In 1870 oyster packers on the Eastern Shore shipped some nine million bushels a year. In less than ten years just one of those oyster packers shipped twenty-five thousand barrels of shell oysters and three hundred thousand gallons of shucked oysters to the markets in Baltimore and New York. In his book titled The Oyster Wars of Chesapeake Bay John R. Wennersten relates, “During the season of 1869-1870 there were 563 vessels licensed in Maryland to dredge for oysters: they averaged twenty-three tons each and carried eight hundred bushels at a load. Despite the law prohibiting out-of-state dredgers, many outsiders registered their vessels under Maryland owners with false bills of sale. The economic impact of the boom was especially noticeable along Baltimore’s Long Wharf, where hundreds of schooners, pungies, and bateaus annually disgorged four million bushels of oysters to the insatiable packing houses.”
There were two methods of harvesting oysters. The tongers used metal baskets attached to hinged poles to reach down to the bottom and scoop up the oysters. The “drudgers” used large sailing vessels to drag basket like scoops along the bottom and across the oyster beds. Originally dredging had been prohibited by law because of the damage it did to oyster beds. However, after the Civil War, dredgers were permitted to operate on the Chesapeake Bay as long as they limited their harvesting to deep water. There were fortunes to be made in oystering. By 1871 dredgers were invading the areas reserved for tongers. As hostilities grew worse, the bloated dead bodies of oystermen began appearing in the rivers where oystering had been a peaceful process for centuries. The sheer mathematics of the oyster harvest contributed to the Maryland General Assembly establishing an Oyster Navy in 1868. Captain Hunter Davison, commander of the Maryland Oyster Navy, commanded the worn out Civil War tug Leila. His was an unpopular and dangerous job. His life was threatened and at one point pirate crews of oyster dredge boats plotted to murder Captain Davidson.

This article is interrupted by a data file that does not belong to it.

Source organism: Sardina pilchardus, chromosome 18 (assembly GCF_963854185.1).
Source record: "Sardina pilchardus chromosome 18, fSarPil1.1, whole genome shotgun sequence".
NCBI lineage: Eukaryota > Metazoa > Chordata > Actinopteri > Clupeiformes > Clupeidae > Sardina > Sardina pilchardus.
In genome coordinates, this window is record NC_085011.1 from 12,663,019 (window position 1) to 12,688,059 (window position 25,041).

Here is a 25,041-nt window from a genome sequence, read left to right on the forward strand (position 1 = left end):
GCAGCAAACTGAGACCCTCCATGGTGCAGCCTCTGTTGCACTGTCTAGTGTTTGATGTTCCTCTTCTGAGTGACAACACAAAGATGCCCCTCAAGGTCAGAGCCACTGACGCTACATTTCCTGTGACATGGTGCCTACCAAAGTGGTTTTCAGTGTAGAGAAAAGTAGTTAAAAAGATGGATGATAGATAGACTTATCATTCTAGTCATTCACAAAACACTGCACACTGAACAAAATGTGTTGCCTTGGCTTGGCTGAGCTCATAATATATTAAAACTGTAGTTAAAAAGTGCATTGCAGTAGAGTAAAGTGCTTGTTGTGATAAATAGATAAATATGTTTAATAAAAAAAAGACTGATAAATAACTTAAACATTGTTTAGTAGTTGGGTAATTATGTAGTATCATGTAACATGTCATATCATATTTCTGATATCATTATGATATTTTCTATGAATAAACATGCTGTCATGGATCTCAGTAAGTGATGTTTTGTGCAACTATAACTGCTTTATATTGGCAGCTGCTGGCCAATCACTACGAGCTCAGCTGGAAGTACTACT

Virginians and Marylanders became enemies because of the steadily decreasing supply of oysters that were the result of overfishing by dredge boats. Captain Davidson was increasing the pressure on pirate dredges to the point they headed to more peaceful Virginia waters. Virginians began to feel the threat and took to carrying rifles aboard their boats. They did not hesitate to use them against poachers.